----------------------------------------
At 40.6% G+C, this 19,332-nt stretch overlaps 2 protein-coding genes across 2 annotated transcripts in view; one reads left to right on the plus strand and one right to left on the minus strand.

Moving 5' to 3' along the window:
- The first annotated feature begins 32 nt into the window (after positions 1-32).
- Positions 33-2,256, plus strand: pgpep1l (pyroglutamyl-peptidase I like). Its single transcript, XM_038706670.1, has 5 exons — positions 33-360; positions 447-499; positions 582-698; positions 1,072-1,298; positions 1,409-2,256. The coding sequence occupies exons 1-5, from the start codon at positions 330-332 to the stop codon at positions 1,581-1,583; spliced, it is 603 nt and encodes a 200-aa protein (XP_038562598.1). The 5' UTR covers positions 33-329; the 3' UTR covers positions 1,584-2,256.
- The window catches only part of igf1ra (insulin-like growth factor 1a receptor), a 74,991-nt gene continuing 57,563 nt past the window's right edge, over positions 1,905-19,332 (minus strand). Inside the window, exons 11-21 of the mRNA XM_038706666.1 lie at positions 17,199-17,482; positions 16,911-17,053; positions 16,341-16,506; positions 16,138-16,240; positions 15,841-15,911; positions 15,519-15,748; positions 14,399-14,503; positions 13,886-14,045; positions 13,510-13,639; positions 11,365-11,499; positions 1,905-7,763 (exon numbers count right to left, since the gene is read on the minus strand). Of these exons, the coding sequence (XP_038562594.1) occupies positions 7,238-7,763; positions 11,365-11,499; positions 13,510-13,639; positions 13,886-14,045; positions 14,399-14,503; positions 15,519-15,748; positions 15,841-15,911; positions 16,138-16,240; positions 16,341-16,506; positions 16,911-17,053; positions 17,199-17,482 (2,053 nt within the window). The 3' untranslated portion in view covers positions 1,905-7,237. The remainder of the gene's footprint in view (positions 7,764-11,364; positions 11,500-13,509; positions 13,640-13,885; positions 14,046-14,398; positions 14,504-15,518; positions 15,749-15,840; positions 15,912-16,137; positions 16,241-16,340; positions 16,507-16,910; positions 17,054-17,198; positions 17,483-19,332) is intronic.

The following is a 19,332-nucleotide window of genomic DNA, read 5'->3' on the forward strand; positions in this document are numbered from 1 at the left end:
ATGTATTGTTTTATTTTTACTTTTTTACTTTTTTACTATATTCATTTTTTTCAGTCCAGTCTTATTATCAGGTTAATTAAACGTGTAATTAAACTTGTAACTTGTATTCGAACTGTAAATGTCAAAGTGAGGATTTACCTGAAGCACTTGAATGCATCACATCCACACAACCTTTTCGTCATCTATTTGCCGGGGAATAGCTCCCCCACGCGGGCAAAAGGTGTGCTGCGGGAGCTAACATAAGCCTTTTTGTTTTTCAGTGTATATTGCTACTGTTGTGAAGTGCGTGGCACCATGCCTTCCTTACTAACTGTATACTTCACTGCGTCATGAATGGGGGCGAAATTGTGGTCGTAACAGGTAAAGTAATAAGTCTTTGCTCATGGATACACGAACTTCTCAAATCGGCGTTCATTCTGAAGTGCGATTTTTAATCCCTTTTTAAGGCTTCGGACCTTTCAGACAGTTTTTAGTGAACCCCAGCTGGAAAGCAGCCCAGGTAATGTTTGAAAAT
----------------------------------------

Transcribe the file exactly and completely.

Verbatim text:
At 40.6% G+C, this 19,332-nt stretch overlaps 2 protein-coding genes across 2 annotated transcripts in view; one reads left to right on the plus strand and one right to left on the minus strand.

Moving 5' to 3' along the window:
- The first annotated feature begins 32 nt into the window (after positions 1-32).
- Positions 33-2,256, plus strand: pgpep1l (pyroglutamyl-peptidase I like). Its single transcript, XM_038706670.1, has 5 exons — positions 33-360; positions 447-499; positions 582-698; positions 1,072-1,298; positions 1,409-2,256. The coding sequence occupies exons 1-5, from the start codon at positions 330-332 to the stop codon at positions 1,581-1,583; spliced, it is 603 nt and encodes a 200-aa protein (XP_038562598.1). The 5' UTR covers positions 33-329; the 3' UTR covers positions 1,584-2,256.
- The window catches only part of igf1ra (insulin-like growth factor 1a receptor), a 74,991-nt gene continuing 57,563 nt past the window's right edge, over positions 1,905-19,332 (minus strand). Inside the window, exons 11-21 of the mRNA XM_038706666.1 lie at positions 17,199-17,482; positions 16,911-17,053; positions 16,341-16,506; positions 16,138-16,240; positions 15,841-15,911; positions 15,519-15,748; positions 14,399-14,503; positions 13,886-14,045; positions 13,510-13,639; positions 11,365-11,499; positions 1,905-7,763 (exon numbers count right to left, since the gene is read on the minus strand). Of these exons, the coding sequence (XP_038562594.1) occupies positions 7,238-7,763; positions 11,365-11,499; positions 13,510-13,639; positions 13,886-14,045; positions 14,399-14,503; positions 15,519-15,748; positions 15,841-15,911; positions 16,138-16,240; positions 16,341-16,506; positions 16,911-17,053; positions 17,199-17,482 (2,053 nt within the window). The 3' untranslated portion in view covers positions 1,905-7,237. The remainder of the gene's footprint in view (positions 7,764-11,364; positions 11,500-13,509; positions 13,640-13,885; positions 14,046-14,398; positions 14,504-15,518; positions 15,749-15,840; positions 15,912-16,137; positions 16,241-16,340; positions 16,507-16,910; positions 17,054-17,198; positions 17,483-19,332) is intronic.

The following is a 19,332-nucleotide window of genomic DNA, read 5'->3' on the forward strand; positions in this document are numbered from 1 at the left end:
ATGTATTGTTTTATTTTTACTTTTTTACTTTTTTACTATATTCATTTTTTTCAGTCCAGTCTTATTATCAGGTTAATTAAACGTGTAATTAAACTTGTAACTTGTATTCGAACTGTAAATGTCAAAGTGAGGATTTACCTGAAGCACTTGAATGCATCACATCCACACAACCTTTTCGTCATCTATTTGCCGGGGAATAGCTCCCCCACGCGGGCAAAAGGTGTGCTGCGGGAGCTAACATAAGCCTTTTTGTTTTTCAGTGTATATTGCTACTGTTGTGAAGTGCGTGGCACCATGCCTTCCTTACTAACTGTATACTTCACTGCGTCATGAATGGGGGCGAAATTGTGGTCGTAACAGGTAAAGTAATAAGTCTTTGCTCATGGATACACGAACTTCTCAAATCGGCGTTCATTCTGAAGTGCGATTTTTAATCCCTTTTTAAGGCTTCGGACCTTTCAGACAGTTTTTAGTGAACCCCAGCTGGAAAGCAGCCCAGGTAATGTTTGAAAAT